ATTORNEY GENERAL HERRING PRAISES WALGREENS FOR EXPANDING ACCESS TO NALOXONE, HELPING TO CONTROL PRESCRIPTION PAIN KILLERS
RICHMOND, Va. – Attorney General Mark R. Herring issued the following statement regarding the announcement by Walgreens that it will take additional steps to combat heroin and prescription drug abuse by installing medication disposal kiosks and making naloxone, a life-saving overdose antidote, available in its stores in Virginia.
“This is a huge step forward in stemming the tide of fatal heroin and prescription drug overdoses in the Commonwealth. I thank and commend Walgreens for being proactive and I encourage more pharmacies to take advantage of the new Virginia law that allows for distribution of naloxone without a prescription. More than 700 Virginians died last year from a heroin or prescription drug overdose, and an untold number could have been saved if naloxone had been administered in time. Any family could be touched by an accidental overdose, whether because of opioid addiction or something as simple as a child accidentally ingesting a powerful painkiller prescribed to a parent or grandparent. That’s when seconds count and when quickly administering naloxone can save a life.
“Last year we brought forward bipartisan legislation to significantly expand the availability of naloxone. Because of that bill, and the great input of legislators and the Governor’s office, every law enforcement agency in Virginia can now carry naloxone, and this life-saving overdose antidote is available without a prescription in many pharmacies. Combining a naloxone expansion with the creation of Virginia’s first “good Samaritan” provision, which encourages people in the presence of an overdose to call for help, will save lives and help us get more people struggling with addiction the treatment they need.”
In 2015, Attorney General Herring worked in a bipartisan way to pass three anti-overdose bills which became law on July 1, 2015, including:
HB1500– Safe Reporting (Carr, McClellan, O’Bannon, Rasoul, Rust):
This bill will encourage reporting of overdoses in progress by establishing an affirmative defense for minor possession or intoxication crimes if a person reports an overdose, remains on the scene, and identifies themselves as the reporter. Safe reporting provisions currently exist in 21 other states and the District of Columbia.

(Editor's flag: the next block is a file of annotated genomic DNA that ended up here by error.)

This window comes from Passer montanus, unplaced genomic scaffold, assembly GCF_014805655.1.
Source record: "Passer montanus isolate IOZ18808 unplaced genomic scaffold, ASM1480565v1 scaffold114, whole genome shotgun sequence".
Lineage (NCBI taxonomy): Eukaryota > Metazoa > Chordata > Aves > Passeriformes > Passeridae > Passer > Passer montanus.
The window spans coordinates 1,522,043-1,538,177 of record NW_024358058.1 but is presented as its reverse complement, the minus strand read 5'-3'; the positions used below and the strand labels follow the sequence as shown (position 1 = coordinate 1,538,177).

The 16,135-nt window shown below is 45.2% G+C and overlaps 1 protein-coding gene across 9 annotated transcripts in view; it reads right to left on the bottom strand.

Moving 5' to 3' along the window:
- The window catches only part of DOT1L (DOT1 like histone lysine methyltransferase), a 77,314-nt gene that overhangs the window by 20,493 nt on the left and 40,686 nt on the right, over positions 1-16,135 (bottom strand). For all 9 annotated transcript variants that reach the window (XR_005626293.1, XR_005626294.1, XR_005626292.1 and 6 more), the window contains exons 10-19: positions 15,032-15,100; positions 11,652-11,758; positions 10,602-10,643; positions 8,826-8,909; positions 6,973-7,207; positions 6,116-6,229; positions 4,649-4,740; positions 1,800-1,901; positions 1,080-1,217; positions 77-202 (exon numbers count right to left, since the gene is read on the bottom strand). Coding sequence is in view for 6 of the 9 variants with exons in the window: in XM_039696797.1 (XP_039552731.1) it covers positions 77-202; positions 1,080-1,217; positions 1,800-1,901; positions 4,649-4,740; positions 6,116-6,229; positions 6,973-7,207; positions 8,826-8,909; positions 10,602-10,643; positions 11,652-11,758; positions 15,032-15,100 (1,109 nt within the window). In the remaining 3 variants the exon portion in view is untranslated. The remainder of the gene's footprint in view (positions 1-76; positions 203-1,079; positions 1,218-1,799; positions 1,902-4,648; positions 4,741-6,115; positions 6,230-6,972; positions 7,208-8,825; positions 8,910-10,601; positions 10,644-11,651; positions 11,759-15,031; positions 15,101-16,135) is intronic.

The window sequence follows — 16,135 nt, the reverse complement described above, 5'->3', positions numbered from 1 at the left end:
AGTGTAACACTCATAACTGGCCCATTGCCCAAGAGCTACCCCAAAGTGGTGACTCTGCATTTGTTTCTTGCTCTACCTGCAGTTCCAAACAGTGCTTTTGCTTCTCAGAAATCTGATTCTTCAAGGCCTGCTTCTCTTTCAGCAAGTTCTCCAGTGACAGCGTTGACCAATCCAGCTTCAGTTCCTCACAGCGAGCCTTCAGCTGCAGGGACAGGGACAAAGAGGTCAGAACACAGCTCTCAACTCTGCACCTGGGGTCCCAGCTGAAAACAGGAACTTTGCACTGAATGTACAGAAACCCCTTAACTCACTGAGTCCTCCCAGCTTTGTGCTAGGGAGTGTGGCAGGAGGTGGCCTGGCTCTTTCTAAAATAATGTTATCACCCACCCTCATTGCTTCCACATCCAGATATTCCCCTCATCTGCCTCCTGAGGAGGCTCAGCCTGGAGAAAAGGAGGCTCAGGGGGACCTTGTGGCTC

HB1458– Statewide Naloxone Expansion (Carr, Hodges, O’Bannon, Rust):
Naloxone is a prescription drug that counteracts the effects of a heroin or prescription opioid overdose. This bill expands the current naloxone pilot project to authorize naloxone use by any law enforcement agency in the Commonwealth. It also provides immunity to law enforcement who administer the drug. Similar authorization currently exists in 23 states. According to the Centers for Disease Control, naloxone successfully reversed more than 10,000 overdoses between 1996 and 2010.
SB817– Access to PMP by Probation Officers (Howell):
This bill will allow probation officers to access Virginia’s Prescription Monitoring Program to ensure their probationers are not getting opioid prescriptions they are not authorized to have.
In the 2016 session, Attorney General Herring is working with legislators to strengthen Virginia’s drug-induced homicide statute so local prosecutors can hold dealers and traffickers accountable when their drugs lead to a fatal overdose. The bill is HB102 carried by Del. Scott Lingamfelter.
Attorney General Herring has made combating the heroin and prescription opioid epidemic a top priority, attacking the problem with a multifaceted approach that includes enforcement, legislation, education, and prevention. In the last year and a half, Attorney General Herring and his team have worked with local and federal partners to prosecute more than 28 cases against dealers and traffickers involving more than 95 kilograms of heroin, or approximately 238,500 daily doses, with an estimated street value of more than $19 million.
His office has also created a documentary called “Heroin: The Hardest Hit” which features Virginians sharing their own stories of addiction, overdose, and recovery. It also includes stories of young people who lost their lives to a fatal heroin overdose.